San Francisco, California
London, United Kingdom
Capital: Framing London
—28th Nov 14
As the city centre is gutted of diversities – social, economic and cultural – so the edgelands, the overlooked zones, the marginalised quarters, come fully into their own as sites of fecund and rewarding enquiry. Their devotees always knew it was thus. Now, Johnnys and Jills come lately, we can catch up. Fortunately for us, certain bold and boldly wandering film-makers were there before we were, and before the latte reservoirs spilled over and passageways between shops were sold for a lifetime’s wage work. So, from the suburbs to the fringes, from the escarpments to the wild east, please welcome a triptych of takes – prime cut examples of the fact that, with the right sight involved in proceedings, there is always something new to see under heaven.
These lensers are not in and out like would-be MPs on the pull, promising wells and electricity to the benighted and the thirsty. Theirs is the long haul, charting the full ground of their concerns; collaborators hale and hearty also, and with a strikingly writerly slant. Indeed, given we’re London-eyed here, and on foot for most of it, it would frankly be an oversight if the great urban chroniclers Iain Sinclair and Will Self did not make an appearance or two. And for those doubters, there’s firm evidence that Russell Brand has been as committed as he has been comic or celeb, and for somewhat longer than the latest Newsnight chatfest.
We start with Patrick Keiller (the filmic-topographic godfather of us all); we leave with a funeral. Perhaps it was ever thus. London is dead, long live London! Or, as certain port-veined uncles used to declare, capital!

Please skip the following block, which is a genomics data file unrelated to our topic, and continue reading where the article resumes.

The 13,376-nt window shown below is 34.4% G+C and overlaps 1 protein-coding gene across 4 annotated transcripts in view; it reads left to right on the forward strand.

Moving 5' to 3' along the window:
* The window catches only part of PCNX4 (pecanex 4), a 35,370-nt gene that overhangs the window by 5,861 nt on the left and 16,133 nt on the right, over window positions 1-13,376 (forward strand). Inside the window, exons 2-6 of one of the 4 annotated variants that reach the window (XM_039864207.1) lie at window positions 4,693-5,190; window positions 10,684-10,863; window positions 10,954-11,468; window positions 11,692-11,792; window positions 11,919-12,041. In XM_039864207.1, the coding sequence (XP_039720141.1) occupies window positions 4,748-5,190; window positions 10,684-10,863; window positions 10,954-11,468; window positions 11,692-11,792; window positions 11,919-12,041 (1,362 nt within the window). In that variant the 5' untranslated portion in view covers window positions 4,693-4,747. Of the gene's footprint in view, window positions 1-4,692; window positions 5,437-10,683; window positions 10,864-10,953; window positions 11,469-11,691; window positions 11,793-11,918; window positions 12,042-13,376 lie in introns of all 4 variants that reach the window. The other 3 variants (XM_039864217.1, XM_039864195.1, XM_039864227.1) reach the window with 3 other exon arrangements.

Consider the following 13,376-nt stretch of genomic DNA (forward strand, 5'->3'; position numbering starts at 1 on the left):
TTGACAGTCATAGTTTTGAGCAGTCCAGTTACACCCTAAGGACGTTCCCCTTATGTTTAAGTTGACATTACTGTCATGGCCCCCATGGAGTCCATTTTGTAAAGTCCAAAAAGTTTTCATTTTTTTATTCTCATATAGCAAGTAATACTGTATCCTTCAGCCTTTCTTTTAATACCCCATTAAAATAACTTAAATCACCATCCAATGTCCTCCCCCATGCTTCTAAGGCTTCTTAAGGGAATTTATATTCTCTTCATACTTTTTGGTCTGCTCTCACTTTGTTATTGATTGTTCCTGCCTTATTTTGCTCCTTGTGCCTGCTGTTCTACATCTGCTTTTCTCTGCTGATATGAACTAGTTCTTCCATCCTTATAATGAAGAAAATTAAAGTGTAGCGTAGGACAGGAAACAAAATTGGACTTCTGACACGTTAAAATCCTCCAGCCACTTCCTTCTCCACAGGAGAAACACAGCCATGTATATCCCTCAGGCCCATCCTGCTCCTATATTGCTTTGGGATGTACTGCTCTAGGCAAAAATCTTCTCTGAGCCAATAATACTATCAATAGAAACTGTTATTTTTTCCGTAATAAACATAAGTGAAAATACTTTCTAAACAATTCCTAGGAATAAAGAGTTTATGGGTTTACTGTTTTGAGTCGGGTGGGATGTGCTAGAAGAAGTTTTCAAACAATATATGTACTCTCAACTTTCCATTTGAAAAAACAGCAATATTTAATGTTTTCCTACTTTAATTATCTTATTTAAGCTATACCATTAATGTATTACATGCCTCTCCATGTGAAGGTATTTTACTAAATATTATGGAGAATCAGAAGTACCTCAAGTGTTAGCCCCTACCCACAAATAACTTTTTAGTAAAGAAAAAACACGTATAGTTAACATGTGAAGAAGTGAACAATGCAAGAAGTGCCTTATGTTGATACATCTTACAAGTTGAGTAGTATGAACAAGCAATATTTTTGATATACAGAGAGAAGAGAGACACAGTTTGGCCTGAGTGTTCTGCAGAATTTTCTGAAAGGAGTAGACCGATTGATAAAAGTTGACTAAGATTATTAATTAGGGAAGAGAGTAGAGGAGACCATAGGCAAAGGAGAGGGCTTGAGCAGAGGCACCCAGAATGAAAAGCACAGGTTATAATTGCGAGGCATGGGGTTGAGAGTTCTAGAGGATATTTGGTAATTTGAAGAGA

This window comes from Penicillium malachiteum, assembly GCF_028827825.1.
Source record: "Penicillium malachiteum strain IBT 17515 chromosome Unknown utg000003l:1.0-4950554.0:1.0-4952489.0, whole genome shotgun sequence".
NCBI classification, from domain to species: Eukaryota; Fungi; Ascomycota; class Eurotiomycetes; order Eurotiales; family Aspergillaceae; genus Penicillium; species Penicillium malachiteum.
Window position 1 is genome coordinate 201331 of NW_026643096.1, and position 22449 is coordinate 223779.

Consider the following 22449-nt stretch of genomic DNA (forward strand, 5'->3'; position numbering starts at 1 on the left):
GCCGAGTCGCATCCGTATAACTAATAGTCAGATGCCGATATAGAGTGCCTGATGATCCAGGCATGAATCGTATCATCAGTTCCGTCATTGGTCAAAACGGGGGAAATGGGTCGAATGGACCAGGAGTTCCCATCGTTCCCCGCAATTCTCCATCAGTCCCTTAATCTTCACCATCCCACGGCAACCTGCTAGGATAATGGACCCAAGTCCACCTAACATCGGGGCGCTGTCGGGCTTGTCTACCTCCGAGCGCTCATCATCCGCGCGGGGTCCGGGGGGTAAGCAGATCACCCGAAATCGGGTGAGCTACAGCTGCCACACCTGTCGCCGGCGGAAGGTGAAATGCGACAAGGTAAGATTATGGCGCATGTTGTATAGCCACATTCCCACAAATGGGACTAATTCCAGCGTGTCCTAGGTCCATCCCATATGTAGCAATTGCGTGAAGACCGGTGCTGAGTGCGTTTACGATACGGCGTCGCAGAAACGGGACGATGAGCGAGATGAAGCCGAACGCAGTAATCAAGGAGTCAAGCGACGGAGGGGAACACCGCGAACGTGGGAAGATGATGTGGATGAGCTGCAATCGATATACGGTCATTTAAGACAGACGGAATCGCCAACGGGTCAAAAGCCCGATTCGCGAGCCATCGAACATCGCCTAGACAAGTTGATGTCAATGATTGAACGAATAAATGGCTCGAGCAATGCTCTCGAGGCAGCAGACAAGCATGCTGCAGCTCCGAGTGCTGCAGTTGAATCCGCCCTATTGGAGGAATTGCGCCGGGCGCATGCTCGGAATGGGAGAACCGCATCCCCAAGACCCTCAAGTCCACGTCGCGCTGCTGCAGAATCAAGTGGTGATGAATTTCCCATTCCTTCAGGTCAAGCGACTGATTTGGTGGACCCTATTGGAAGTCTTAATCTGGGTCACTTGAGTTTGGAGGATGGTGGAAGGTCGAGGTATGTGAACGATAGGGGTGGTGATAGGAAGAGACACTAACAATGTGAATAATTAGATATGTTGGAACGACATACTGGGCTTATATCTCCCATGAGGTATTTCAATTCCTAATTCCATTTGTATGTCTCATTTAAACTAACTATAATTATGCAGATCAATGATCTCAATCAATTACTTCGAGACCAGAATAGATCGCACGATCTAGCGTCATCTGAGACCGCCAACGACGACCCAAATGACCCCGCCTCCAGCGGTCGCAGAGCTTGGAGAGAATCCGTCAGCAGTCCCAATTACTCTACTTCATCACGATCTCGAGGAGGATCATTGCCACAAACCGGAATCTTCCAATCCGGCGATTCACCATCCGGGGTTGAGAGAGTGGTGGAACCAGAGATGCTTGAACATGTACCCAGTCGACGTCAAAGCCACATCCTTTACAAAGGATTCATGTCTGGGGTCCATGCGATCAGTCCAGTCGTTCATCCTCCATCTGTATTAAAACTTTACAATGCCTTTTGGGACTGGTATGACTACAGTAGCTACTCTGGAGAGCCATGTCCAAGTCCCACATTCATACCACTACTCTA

+ John Rogers; hosted by NOW Cinema Curator Gareth Evans.
The Boudoir awaits you.
Cinema opens at 7.30pm for 7.45pm start
Booking details to follow closer to date
Patrick Keiller: Norwood (1983) 26 mins
“Norwood continued the ‘story’ of Keiller’s first film Stonebridge Park (1981) and the technique, in another London suburb. These short films of increasing technical sophistication climaxed in 1989 with The Clouds, a further topographical exploration combining another anxious fictional commentary…” – Geoff Brown and Bryony Dixon, from www.screenonline.org.uk “Imbued with loss on the edge of despair, Norwood’s cultural pessimism is fitting for these fag-end times.” – Michael O’Pray “It is wry, funny and surreal; a wonderful film.” – Jo Comino, City Limits.
John Rogers: The London Perambulator (2009) 45 mins
This important essay film looks at the city we deny and the future city that awaits us. Leading London writers and cultural commentators Will Self, Iain Sinclair and Russell Brand explore the importance of the liminal spaces at the city’s fringe, it’s Edgelands, through the work of enigmatic and downright eccentric writer and researcher Nick Papadimitriou – a man whose life is dedicated to exploring and archiving areas beyond the permitted territories of the high street, the retail park, the suburban walkways.
Emily Richardson: Memo Mori (2009) 23 mins
Memo Mori is a journey through Hackney tracing loss and disappearance. A canoe trip along the canal, the huts of the Manor Garden allotments in Hackney Wick, demolition, relocation, a magical bus tour through the Olympic park and a Hell’s Angel funeral mark a seismic shift in the topography of East London; with commentary and readings from Hackney, That Red Rose Empire by Iain Sinclair.
—Cinema opens at 7.30pm for 7.45pm start
When & Where
NOW Gallery, Greenwich Peninsula
NOW Gallery; a new art and platform for South East London.
The Gateway Pavilions, Peninsula Square, London SE10 0SQ